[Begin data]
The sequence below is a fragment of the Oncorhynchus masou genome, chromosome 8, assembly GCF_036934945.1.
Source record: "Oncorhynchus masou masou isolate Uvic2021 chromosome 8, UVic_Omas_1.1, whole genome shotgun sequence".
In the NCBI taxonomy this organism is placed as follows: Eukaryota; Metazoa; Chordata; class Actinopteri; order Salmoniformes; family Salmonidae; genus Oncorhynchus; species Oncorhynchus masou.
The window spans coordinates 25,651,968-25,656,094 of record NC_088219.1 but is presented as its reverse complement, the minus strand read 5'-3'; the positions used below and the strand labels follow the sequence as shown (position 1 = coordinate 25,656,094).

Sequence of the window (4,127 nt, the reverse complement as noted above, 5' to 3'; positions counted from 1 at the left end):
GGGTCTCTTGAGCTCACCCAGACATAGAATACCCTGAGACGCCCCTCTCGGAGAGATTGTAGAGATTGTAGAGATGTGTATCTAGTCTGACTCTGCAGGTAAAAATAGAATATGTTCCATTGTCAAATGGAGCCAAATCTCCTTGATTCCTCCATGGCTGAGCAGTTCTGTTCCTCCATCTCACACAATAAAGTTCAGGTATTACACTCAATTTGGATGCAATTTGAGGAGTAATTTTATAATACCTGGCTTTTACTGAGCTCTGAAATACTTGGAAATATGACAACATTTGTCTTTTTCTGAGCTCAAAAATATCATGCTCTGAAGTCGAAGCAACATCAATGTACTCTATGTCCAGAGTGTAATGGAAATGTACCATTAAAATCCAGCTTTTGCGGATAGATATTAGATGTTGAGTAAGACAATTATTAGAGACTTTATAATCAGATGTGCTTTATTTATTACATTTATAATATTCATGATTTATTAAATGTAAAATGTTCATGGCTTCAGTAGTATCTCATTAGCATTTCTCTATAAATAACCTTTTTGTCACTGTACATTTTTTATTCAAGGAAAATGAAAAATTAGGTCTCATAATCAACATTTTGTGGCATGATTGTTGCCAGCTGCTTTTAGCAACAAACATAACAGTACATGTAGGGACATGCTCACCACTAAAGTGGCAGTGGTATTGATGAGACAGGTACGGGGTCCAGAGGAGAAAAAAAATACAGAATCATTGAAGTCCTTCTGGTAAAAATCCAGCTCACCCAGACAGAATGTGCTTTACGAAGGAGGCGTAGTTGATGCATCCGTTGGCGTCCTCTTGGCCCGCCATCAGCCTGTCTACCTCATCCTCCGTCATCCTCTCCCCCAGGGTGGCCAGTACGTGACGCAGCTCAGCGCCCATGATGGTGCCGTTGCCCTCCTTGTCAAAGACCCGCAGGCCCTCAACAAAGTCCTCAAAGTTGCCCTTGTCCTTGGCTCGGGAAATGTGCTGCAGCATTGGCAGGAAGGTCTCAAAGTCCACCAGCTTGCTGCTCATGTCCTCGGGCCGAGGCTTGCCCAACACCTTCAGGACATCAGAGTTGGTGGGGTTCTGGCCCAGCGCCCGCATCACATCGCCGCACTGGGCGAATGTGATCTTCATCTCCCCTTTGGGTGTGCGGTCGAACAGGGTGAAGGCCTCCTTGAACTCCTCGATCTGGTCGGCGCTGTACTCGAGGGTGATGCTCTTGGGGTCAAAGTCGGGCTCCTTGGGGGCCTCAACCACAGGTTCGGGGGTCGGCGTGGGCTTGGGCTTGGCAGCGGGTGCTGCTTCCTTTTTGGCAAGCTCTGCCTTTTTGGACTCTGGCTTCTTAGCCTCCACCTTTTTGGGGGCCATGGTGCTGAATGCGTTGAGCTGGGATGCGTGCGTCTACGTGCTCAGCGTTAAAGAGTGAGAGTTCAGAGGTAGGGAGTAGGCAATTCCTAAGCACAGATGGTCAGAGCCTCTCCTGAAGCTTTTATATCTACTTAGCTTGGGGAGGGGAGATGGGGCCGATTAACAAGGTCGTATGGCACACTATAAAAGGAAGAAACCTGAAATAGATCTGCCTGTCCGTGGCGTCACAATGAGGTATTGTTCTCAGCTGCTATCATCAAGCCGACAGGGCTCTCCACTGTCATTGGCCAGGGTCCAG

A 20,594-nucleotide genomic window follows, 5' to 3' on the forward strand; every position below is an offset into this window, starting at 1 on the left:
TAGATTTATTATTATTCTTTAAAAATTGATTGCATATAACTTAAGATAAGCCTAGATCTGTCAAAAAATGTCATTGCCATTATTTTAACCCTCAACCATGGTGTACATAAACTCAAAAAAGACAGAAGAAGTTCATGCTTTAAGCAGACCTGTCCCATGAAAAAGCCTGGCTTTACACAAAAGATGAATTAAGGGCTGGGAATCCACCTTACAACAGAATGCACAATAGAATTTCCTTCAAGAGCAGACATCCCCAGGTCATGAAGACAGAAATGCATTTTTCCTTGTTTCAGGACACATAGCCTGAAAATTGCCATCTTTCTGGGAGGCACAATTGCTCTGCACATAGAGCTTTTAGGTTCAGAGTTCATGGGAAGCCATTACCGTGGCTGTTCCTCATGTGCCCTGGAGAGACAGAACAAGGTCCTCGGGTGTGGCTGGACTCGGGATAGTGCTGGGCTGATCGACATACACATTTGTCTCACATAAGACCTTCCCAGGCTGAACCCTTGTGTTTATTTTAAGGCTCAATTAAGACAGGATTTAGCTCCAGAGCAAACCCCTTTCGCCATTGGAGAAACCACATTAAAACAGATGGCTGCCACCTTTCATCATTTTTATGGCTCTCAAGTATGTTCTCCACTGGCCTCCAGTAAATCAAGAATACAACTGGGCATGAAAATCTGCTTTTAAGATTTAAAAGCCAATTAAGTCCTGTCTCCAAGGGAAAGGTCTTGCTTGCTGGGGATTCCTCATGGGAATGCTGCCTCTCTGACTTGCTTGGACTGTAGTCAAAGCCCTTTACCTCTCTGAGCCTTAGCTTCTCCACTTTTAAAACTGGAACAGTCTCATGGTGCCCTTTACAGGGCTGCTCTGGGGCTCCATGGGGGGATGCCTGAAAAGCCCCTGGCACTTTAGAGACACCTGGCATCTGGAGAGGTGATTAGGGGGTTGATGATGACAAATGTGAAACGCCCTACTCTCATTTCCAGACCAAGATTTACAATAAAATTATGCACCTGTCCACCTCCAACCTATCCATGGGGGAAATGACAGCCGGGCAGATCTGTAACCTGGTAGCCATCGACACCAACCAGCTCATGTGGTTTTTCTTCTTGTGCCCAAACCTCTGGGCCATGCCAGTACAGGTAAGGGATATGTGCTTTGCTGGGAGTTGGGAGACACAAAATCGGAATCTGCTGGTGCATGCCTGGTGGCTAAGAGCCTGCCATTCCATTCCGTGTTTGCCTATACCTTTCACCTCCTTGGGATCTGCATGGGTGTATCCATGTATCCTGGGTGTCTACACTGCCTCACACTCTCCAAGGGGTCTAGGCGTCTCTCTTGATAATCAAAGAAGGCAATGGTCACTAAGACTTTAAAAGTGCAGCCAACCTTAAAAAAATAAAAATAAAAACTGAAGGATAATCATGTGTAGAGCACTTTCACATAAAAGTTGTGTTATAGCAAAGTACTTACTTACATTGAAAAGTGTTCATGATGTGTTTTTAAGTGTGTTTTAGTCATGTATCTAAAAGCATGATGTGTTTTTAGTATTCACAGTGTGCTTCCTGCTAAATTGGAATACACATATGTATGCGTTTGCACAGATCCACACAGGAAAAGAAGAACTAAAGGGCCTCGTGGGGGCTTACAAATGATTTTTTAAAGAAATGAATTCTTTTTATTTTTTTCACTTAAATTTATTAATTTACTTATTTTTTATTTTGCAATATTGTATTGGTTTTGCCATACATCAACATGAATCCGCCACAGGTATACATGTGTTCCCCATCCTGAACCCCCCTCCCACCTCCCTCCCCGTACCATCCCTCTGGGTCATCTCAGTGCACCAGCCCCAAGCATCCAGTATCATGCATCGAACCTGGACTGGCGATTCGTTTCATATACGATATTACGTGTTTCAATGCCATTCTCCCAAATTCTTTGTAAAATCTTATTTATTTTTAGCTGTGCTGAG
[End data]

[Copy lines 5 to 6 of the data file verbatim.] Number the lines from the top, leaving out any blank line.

Sequence of the window (4,127 nt, the reverse complement as noted above, 5' to 3'; positions counted from 1 at the left end):
GGGTCTCTTGAGCTCACCCAGACATAGAATACCCTGAGACGCCCCTCTCGGAGAGATTGTAGAGATTGTAGAGATGTGTATCTAGTCTGACTCTGCAGGTAAAAATAGAATATGTTCCATTGTCAAATGGAGCCAAATCTCCTTGATTCCTCCATGGCTGAGCAGTTCTGTTCCTCCATCTCACACAATAAAGTTCAGGTATTACACTCAATTTGGATGCAATTTGAGGAGTAATTTTATAATACCTGGCTTTTACTGAGCTCTGAAATACTTGGAAATATGACAACATTTGTCTTTTTCTGAGCTCAAAAATATCATGCTCTGAAGTCGAAGCAACATCAATGTACTCTATGTCCAGAGTGTAATGGAAATGTACCATTAAAATCCAGCTTTTGCGGATAGATATTAGATGTTGAGTAAGACAATTATTAGAGACTTTATAATCAGATGTGCTTTATTTATTACATTTATAATATTCATGATTTATTAAATGTAAAATGTTCATGGCTTCAGTAGTATCTCATTAGCATTTCTCTATAAATAACCTTTTTGTCACTGTACATTTTTTATTCAAGGAAAATGAAAAATTAGGTCTCATAATCAACATTTTGTGGCATGATTGTTGCCAGCTGCTTTTAGCAACAAACATAACAGTACATGTAGGGACATGCTCACCACTAAAGTGGCAGTGGTATTGATGAGACAGGTACGGGGTCCAGAGGAGAAAAAAAATACAGAATCATTGAAGTCCTTCTGGTAAAAATCCAGCTCACCCAGACAGAATGTGCTTTACGAAGGAGGCGTAGTTGATGCATCCGTTGGCGTCCTCTTGGCCCGCCATCAGCCTGTCTACCTCATCCTCCGTCATCCTCTCCCCCAGGGTGGCCAGTACGTGACGCAGCTCAGCGCCCATGATGGTGCCGTTGCCCTCCTTGTCAAAGACCCGCAGGCCCTCAACAAAGTCCTCAAAGTTGCCCTTGTCCTTGGCTCGGGAAATGTGCTGCAGCATTGGCAGGAAGGTCTCAAAGTCCACCAGCTTGCTGCTCATGTCCTCGGGCCGAGGCTTGCCCAACACCTTCAGGACATCAGAGTTGGTGGGGTTCTGGCCCAGCGCCCGCATCACATCGCCGCACTGGGCGAATGTGATCTTCATCTCCCCTTTGGGTGTGCGGTCGAACAGGGTGAAGGCCTCCTTGAACTCCTCGATCTGGTCGGCGCTGTACTCGAGGGTGATGCTCTTGGGGTCAAAGTCGGGCTCCTTGGGGGCCTCAACCACAGGTTCGGGGGTCGGCGTGGGCTTGGGCTTGGCAGCGGGTGCTGCTTCCTTTTTGGCAAGCTCTGCCTTTTTGGACTCTGGCTTCTTAGCCTCCACCTTTTTGGGGGCCATGGTGCTGAATGCGTTGAGCTGGGATGCGTGCGTCTACGTGCTCAGCGTTAAAGAGTGAGAGTTCAGAGGTAGGGAGTAGGCAATTCCTAAGCACAGATGGTCAGAGCCTCTCCTGAAGCTTTTATATCTACTTAGCTTGGGGAGGGGAGATGGGGCCGATTAACAAGGTCGTATGGCACACTATAAAAGGAAGAAACCTGAAATAGATCTGCCTGTCCGTGGCGTCACAATGAGGTATTGTTCTCAGCTGCTATCATCAAGCCGACAGGGCTCTCCACTGTCATTGGCCAGGGTCCAG